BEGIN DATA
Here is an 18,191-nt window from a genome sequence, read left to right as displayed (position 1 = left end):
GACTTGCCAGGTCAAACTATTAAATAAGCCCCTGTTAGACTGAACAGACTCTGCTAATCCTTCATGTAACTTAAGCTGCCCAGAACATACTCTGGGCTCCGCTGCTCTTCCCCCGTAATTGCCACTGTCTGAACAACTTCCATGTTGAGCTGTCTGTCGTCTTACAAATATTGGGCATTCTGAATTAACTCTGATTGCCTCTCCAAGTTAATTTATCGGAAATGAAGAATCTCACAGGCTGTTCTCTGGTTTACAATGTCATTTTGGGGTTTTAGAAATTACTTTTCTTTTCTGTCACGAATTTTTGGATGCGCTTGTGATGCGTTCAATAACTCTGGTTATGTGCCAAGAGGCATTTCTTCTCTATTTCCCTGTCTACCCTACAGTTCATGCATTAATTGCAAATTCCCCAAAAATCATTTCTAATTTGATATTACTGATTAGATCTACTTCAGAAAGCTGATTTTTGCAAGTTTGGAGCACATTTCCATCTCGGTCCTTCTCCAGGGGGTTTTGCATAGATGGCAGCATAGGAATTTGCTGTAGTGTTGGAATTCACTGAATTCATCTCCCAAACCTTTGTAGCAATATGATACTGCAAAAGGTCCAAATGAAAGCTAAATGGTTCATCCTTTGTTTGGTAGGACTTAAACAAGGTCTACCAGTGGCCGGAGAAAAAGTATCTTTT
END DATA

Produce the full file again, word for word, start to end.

Here is an 18,191-nt window from a genome sequence, read left to right as displayed (position 1 = left end):
GACTTGCCAGGTCAAACTATTAAATAAGCCCCTGTTAGACTGAACAGACTCTGCTAATCCTTCATGTAACTTAAGCTGCCCAGAACATACTCTGGGCTCCGCTGCTCTTCCCCCGTAATTGCCACTGTCTGAACAACTTCCATGTTGAGCTGTCTGTCGTCTTACAAATATTGGGCATTCTGAATTAACTCTGATTGCCTCTCCAAGTTAATTTATCGGAAATGAAGAATCTCACAGGCTGTTCTCTGGTTTACAATGTCATTTTGGGGTTTTAGAAATTACTTTTCTTTTCTGTCACGAATTTTTGGATGCGCTTGTGATGCGTTCAATAACTCTGGTTATGTGCCAAGAGGCATTTCTTCTCTATTTCCCTGTCTACCCTACAGTTCATGCATTAATTGCAAATTCCCCAAAAATCATTTCTAATTTGATATTACTGATTAGATCTACTTCAGAAAGCTGATTTTTGCAAGTTTGGAGCACATTTCCATCTCGGTCCTTCTCCAGGGGGTTTTGCATAGATGGCAGCATAGGAATTTGCTGTAGTGTTGGAATTCACTGAATTCATCTCCCAAACCTTTGTAGCAATATGATACTGCAAAAGGTCCAAATGAAAGCTAAATGGTTCATCCTTTGTTTGGTAGGACTTAAACAAGGTCTACCAGTGGCCGGAGAAAAAGTATCTTTT